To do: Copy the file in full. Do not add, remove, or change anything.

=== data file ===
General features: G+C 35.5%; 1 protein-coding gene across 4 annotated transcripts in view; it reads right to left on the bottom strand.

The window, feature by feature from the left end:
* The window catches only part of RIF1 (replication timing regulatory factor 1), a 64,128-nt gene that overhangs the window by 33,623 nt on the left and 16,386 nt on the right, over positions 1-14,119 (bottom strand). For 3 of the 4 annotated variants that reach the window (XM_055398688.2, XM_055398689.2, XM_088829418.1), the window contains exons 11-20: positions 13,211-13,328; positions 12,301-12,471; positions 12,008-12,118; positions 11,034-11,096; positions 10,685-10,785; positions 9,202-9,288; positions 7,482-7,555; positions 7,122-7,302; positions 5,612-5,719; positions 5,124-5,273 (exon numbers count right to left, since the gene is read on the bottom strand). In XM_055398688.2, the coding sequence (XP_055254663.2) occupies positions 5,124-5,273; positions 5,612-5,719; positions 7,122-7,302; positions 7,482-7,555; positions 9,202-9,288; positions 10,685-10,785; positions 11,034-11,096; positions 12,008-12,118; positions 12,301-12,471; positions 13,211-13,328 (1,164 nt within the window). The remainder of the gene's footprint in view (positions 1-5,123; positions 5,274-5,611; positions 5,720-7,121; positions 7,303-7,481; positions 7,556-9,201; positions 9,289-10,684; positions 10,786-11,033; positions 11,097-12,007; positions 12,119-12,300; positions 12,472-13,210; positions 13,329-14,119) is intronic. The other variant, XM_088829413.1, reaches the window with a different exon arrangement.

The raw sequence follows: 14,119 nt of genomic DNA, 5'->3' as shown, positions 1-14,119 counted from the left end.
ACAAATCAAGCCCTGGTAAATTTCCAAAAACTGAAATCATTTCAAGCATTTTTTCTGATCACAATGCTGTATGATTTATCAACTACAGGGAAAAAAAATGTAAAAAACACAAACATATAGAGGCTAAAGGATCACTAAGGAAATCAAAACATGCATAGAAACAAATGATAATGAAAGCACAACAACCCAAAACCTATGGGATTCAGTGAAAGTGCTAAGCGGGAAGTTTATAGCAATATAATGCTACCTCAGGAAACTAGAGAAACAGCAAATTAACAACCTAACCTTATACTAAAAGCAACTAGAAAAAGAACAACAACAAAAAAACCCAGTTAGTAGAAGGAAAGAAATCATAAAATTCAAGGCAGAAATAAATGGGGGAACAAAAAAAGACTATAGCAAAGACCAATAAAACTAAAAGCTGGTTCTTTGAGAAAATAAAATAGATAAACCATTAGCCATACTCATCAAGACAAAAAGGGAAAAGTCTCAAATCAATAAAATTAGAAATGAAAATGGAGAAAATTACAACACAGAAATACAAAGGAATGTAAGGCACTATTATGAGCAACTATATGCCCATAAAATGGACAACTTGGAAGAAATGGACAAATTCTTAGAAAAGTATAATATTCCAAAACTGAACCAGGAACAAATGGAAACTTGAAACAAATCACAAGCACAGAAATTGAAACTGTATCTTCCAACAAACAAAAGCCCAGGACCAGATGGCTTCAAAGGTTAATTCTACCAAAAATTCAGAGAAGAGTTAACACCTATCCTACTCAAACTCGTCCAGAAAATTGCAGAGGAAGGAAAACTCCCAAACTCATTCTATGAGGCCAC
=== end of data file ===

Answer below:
General features: G+C 35.5%; 1 protein-coding gene across 4 annotated transcripts in view; it reads right to left on the bottom strand.

The window, feature by feature from the left end:
* The window catches only part of RIF1 (replication timing regulatory factor 1), a 64,128-nt gene that overhangs the window by 33,623 nt on the left and 16,386 nt on the right, over positions 1-14,119 (bottom strand). For 3 of the 4 annotated variants that reach the window (XM_055398688.2, XM_055398689.2, XM_088829418.1), the window contains exons 11-20: positions 13,211-13,328; positions 12,301-12,471; positions 12,008-12,118; positions 11,034-11,096; positions 10,685-10,785; positions 9,202-9,288; positions 7,482-7,555; positions 7,122-7,302; positions 5,612-5,719; positions 5,124-5,273 (exon numbers count right to left, since the gene is read on the bottom strand). In XM_055398688.2, the coding sequence (XP_055254663.2) occupies positions 5,124-5,273; positions 5,612-5,719; positions 7,122-7,302; positions 7,482-7,555; positions 9,202-9,288; positions 10,685-10,785; positions 11,034-11,096; positions 12,008-12,118; positions 12,301-12,471; positions 13,211-13,328 (1,164 nt within the window). The remainder of the gene's footprint in view (positions 1-5,123; positions 5,274-5,611; positions 5,720-7,121; positions 7,303-7,481; positions 7,556-9,201; positions 9,289-10,684; positions 10,786-11,033; positions 11,097-12,007; positions 12,119-12,300; positions 12,472-13,210; positions 13,329-14,119) is intronic. The other variant, XM_088829413.1, reaches the window with a different exon arrangement.

The raw sequence follows: 14,119 nt of genomic DNA, 5'->3' as shown, positions 1-14,119 counted from the left end.
ACAAATCAAGCCCTGGTAAATTTCCAAAAACTGAAATCATTTCAAGCATTTTTTCTGATCACAATGCTGTATGATTTATCAACTACAGGGAAAAAAAATGTAAAAAACACAAACATATAGAGGCTAAAGGATCACTAAGGAAATCAAAACATGCATAGAAACAAATGATAATGAAAGCACAACAACCCAAAACCTATGGGATTCAGTGAAAGTGCTAAGCGGGAAGTTTATAGCAATATAATGCTACCTCAGGAAACTAGAGAAACAGCAAATTAACAACCTAACCTTATACTAAAAGCAACTAGAAAAAGAACAACAACAAAAAAACCCAGTTAGTAGAAGGAAAGAAATCATAAAATTCAAGGCAGAAATAAATGGGGGAACAAAAAAAGACTATAGCAAAGACCAATAAAACTAAAAGCTGGTTCTTTGAGAAAATAAAATAGATAAACCATTAGCCATACTCATCAAGACAAAAAGGGAAAAGTCTCAAATCAATAAAATTAGAAATGAAAATGGAGAAAATTACAACACAGAAATACAAAGGAATGTAAGGCACTATTATGAGCAACTATATGCCCATAAAATGGACAACTTGGAAGAAATGGACAAATTCTTAGAAAAGTATAATATTCCAAAACTGAACCAGGAACAAATGGAAACTTGAAACAAATCACAAGCACAGAAATTGAAACTGTATCTTCCAACAAACAAAAGCCCAGGACCAGATGGCTTCAAAGGTTAATTCTACCAAAAATTCAGAGAAGAGTTAACACCTATCCTACTCAAACTCGTCCAGAAAATTGCAGAGGAAGGAAAACTCCCAAACTCATTCTATGAGGCCAC